Tuesday, November 2, 2010

#88. Hotel Terminus (1988)

Synopsis: 1988 Academy Award winner for Best Documentary Feature, the film is a brilliant examination of Klaus Barbie, the infamous Nazi Butcher of Lyon and Gestapo chief implicated in 4000 deaths and the deportation of 7000 Jews, during the Nazi occupation of France. Tracing the 40-year hunt for the war criminal, it exposes a complex web of political intrigue, collaboration and deceit. The documentary weaves together historical footage and interviews with former Nazis, American intelligence officers, South American government officials, victims of Nazi atrocities and witnesses.

You wouldn't think that a nearly four and a half hour documentary, comprised mostly of interviews and archival footage, would be as fascinating as Hotel Terminus proves to be; but then, most four and a half hour documentaries aren't about Klaus Barbie. 

Director Marcel Ophuls digs deep, turning over every stone he comes across in his quest to uncover as much of this man's life as possible. A visit to the village where Barbie grew up, where most didn't have a bad word to say about the little boy they knew as “Sonny”, serves as a sharp contrast to later scenes, in which victims of Barbie's cruel interrogation methods describe, in shocking detail, the torture they were subjected to. In these early moments, Ophuls focuses on painting as complete a picture of Barbie as he can, hoping to reveal how a well thought-of Catholic boy who once dreamed of becoming a priest could have grown into such a violent, sadistic war criminal.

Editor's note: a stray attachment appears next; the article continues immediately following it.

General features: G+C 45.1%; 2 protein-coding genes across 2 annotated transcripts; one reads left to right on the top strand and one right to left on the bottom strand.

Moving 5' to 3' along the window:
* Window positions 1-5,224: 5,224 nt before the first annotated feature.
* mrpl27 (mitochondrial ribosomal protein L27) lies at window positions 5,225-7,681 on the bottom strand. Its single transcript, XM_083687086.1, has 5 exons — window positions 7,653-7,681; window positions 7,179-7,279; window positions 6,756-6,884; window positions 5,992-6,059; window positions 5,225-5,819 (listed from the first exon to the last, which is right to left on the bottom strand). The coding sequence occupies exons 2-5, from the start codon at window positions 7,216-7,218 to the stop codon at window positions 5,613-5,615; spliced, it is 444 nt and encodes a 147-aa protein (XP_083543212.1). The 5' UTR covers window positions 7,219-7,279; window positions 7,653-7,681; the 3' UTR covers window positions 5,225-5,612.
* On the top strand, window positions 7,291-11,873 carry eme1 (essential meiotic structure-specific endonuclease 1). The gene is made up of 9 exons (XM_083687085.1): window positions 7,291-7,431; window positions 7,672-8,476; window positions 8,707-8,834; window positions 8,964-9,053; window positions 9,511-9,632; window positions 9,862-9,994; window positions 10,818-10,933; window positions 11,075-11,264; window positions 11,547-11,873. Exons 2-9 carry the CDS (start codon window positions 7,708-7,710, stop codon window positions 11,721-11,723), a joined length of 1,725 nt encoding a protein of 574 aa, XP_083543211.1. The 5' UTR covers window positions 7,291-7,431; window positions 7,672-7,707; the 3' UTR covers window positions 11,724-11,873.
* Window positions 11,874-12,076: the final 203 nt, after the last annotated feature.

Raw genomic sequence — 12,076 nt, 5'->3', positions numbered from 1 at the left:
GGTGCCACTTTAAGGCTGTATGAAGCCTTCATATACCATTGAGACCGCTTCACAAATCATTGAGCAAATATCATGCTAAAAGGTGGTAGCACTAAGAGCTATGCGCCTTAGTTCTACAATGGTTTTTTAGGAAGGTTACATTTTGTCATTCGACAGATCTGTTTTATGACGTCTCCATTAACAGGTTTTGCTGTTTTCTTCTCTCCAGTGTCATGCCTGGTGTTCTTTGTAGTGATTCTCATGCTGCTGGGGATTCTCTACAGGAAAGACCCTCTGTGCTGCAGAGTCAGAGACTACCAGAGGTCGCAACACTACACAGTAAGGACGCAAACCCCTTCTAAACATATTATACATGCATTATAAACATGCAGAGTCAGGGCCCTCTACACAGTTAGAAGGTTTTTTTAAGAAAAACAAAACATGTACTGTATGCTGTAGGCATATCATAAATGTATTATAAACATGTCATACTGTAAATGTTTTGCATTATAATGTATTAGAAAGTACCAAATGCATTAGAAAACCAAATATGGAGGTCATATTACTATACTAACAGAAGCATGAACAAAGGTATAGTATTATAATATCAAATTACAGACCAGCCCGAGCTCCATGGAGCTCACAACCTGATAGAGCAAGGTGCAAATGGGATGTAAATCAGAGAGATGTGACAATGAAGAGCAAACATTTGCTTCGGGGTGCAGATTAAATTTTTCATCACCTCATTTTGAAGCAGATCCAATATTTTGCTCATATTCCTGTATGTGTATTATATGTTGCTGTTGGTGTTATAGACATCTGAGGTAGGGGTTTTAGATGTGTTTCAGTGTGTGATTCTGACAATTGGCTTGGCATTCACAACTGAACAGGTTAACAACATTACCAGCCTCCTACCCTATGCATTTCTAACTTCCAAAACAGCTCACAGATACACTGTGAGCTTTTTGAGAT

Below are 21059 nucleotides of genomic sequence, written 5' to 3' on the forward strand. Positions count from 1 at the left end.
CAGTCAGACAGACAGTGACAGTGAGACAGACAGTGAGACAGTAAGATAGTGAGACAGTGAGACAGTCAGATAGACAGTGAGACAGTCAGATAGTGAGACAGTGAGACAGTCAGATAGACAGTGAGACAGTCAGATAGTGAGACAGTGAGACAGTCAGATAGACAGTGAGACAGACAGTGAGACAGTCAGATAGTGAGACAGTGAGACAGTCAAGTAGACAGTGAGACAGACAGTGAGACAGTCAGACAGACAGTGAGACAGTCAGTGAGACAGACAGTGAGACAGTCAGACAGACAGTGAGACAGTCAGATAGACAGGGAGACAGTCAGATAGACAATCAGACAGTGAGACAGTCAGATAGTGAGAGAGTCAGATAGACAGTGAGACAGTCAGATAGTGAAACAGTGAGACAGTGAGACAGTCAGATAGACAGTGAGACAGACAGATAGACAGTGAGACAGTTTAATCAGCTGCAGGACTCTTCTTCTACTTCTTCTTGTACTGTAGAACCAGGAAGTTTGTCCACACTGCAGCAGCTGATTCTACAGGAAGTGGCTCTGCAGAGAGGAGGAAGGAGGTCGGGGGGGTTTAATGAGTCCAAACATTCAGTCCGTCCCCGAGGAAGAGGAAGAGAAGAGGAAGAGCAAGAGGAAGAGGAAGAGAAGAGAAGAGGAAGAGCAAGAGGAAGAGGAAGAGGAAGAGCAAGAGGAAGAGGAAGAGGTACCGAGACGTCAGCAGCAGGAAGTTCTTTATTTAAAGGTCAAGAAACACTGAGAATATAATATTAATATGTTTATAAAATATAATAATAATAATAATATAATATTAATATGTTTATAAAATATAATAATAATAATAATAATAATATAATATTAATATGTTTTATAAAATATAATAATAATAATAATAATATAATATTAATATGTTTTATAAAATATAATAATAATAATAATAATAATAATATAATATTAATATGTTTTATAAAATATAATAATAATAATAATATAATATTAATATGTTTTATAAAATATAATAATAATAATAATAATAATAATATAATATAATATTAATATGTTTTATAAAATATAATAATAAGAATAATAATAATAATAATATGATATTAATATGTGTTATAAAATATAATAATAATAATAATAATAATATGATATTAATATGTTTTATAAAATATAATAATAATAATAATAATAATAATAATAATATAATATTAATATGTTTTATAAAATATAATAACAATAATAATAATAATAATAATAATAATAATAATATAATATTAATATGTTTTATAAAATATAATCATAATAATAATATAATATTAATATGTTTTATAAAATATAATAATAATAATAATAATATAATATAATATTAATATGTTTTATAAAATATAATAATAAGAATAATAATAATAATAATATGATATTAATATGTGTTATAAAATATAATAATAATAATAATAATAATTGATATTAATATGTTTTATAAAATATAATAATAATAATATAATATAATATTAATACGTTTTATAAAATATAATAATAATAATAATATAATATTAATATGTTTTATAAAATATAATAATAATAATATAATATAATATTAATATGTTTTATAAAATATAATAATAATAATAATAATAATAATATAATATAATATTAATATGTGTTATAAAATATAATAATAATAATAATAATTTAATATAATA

The film then shifts gears, turning its focus away from Barbie the man and placing it directly on the system that allowed this particular war criminal to remain free for almost 30 years, probing deeply, often obtrusively, into this disturbing story, and angrily challenging a number of government officials with some extremely difficult questions. 

By poking into corners and opening doors that many hoped would remain closed forever, Marcel Ophuls has crafted a singularly engrossing documentary, one that, thanks to the tenacity of it's director, utilizes every one of it's 267 minutes to perfection.

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